Alone behind a mule in a stranger’s black-dirt field, the sweating boy used all his strength to lift the plow and start another furrow.

Something happened then that changed your life forever.

The mule shifted, the harness tugged, the boy slipped, the plow blade fell and the boy’s foot was sliced in half from front to back. Medicine was crude in East Texas during the Depression. They saved the foot somehow, but only at the cost of missing bones and toes piled up together. The boy’s plowing days were over. He stayed at home and did his best not to be a burden to his mother and his sisters. While his share-cropping father and brothers labored in other men’s fields, the boy read and learned. Unable to make his living behind a mule, he harnessed words and set them to work. He became a smooth-talking salesman and ended up making more money for the family than his father and his brothers combined. Then, twenty-eight years after he split his foot with a plow, he himself became a father. He taught his son to love words. And eighty years after that plow fell in that East Texas field the boy’s son wrote the very words you are now reading, words which have already changed you, however slightly.

How have you changed? Well, now you know a little something that you did not know before, and because you know about that poor boy and his plow and foot and words, you will think of some things just the slightest bit differently from now on. That small difference will influence someone else, however slightly, and they in turn will touch still other lives, and so on and on forever. Everything we do has an aftereffect.

Sometimes when I think these big thoughts, I get melancholy. Thankfully, it’s too late for a mid-life crisis, but after living more than half a century I do wonder sometimes if my living was worthwhile. There are so many things I could have done better, or should have done, or should not have done. I think of great men who built nations or cured diseases or led multitudes to faith, and realize I have lived a mediocre life by comparison. I have dwelt too long on trivialities. I have wasted months and years on naps, complaints, pulp fiction and television. It is too late now for so many things I might have done: so many wonderful, glorious, important things.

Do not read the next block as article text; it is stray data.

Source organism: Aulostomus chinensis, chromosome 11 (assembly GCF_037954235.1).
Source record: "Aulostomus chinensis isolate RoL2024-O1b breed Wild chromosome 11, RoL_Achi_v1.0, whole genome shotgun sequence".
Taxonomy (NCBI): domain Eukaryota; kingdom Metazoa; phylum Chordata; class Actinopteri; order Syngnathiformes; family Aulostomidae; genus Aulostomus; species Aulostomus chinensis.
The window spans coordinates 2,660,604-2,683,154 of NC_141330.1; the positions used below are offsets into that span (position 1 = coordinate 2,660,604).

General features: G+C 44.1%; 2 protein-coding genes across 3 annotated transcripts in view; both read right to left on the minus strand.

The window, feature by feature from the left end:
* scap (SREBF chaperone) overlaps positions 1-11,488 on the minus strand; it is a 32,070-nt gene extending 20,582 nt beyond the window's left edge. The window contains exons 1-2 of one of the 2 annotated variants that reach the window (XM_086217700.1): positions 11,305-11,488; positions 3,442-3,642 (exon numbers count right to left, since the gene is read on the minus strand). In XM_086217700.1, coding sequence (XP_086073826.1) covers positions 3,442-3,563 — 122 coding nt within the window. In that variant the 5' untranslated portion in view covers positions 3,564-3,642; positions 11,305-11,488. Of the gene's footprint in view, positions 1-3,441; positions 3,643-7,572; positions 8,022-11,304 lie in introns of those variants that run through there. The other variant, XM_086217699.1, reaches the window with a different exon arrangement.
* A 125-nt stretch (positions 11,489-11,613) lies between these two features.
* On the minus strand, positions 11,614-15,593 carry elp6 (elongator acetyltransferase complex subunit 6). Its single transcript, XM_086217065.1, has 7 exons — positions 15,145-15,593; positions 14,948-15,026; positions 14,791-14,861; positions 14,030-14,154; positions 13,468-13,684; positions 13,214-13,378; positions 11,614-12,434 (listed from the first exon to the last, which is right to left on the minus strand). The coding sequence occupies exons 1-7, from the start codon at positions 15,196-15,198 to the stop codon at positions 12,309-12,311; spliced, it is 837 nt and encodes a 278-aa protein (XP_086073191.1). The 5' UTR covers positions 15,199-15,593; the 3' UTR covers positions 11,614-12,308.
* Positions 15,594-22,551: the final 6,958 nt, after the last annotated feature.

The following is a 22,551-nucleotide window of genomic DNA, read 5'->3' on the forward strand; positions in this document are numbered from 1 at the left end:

And yet there is still hope, because my father dropped a plow some eighty years ago, therefore you are reading this.

If I step outside my door today, and speak kindly to a stranger at just the proper moment, might that minor kindness have a similar long-term effect? Might a small act of forgiveness, a moment’s pause to help, or a little unexpected gift send ripples through eternity? Who knows the aftereffects of everyday behavior? Only God could know it all, of course. But such things will have some effect on others, for better or for worse, and as long as people influence people even slightly, the aftereffects will ripple on and on.

Think of a man and woman eating forbidden fruit, and the immediate effect: "Cursed is the ground because of you; through painful toil you will eat of it all the days of your life… By the sweat of your brow you will eat your food until you return to the ground.” At the dawn of human history came forbidden fruit, and then the curse, and then countless other aftereffects until a sweating boy in painful toil slipped and dropped a plow. Now here you are, reading this, and changing.

How wonderful this is! It means anyone at all can leave a splendid legacy. We may be getting old. We may have wasted half a life or more. We may be lame and crippled. But it takes countless little acts of love rippling through time to shape and mold the ones who will build nations, cure diseases and lead multitudes to faith. A piece of stolen fruit, a curse for countless years, a boy who made the best of things, a son who wrote a few words on the Internet, and now it’s down to you. You are not insignificant. Even your smallest acts are everlasting.

Let love be your aftereffect.

Posted byAthol Dickson at 10:20 AM  


Kay said... February 4, 2008 at 11:01 AM  

I've been thinking a lot about this lately.
Very good.

Nicole said... February 4, 2008 at 11:43 AM  

And, thus, you have summed up the very reason for why I write. To transfer one tiny nourishment of truth to someone, anyone, who is starving for it. Please, God, let me bear your fruit.

So meaningful to know of your and your father's history.

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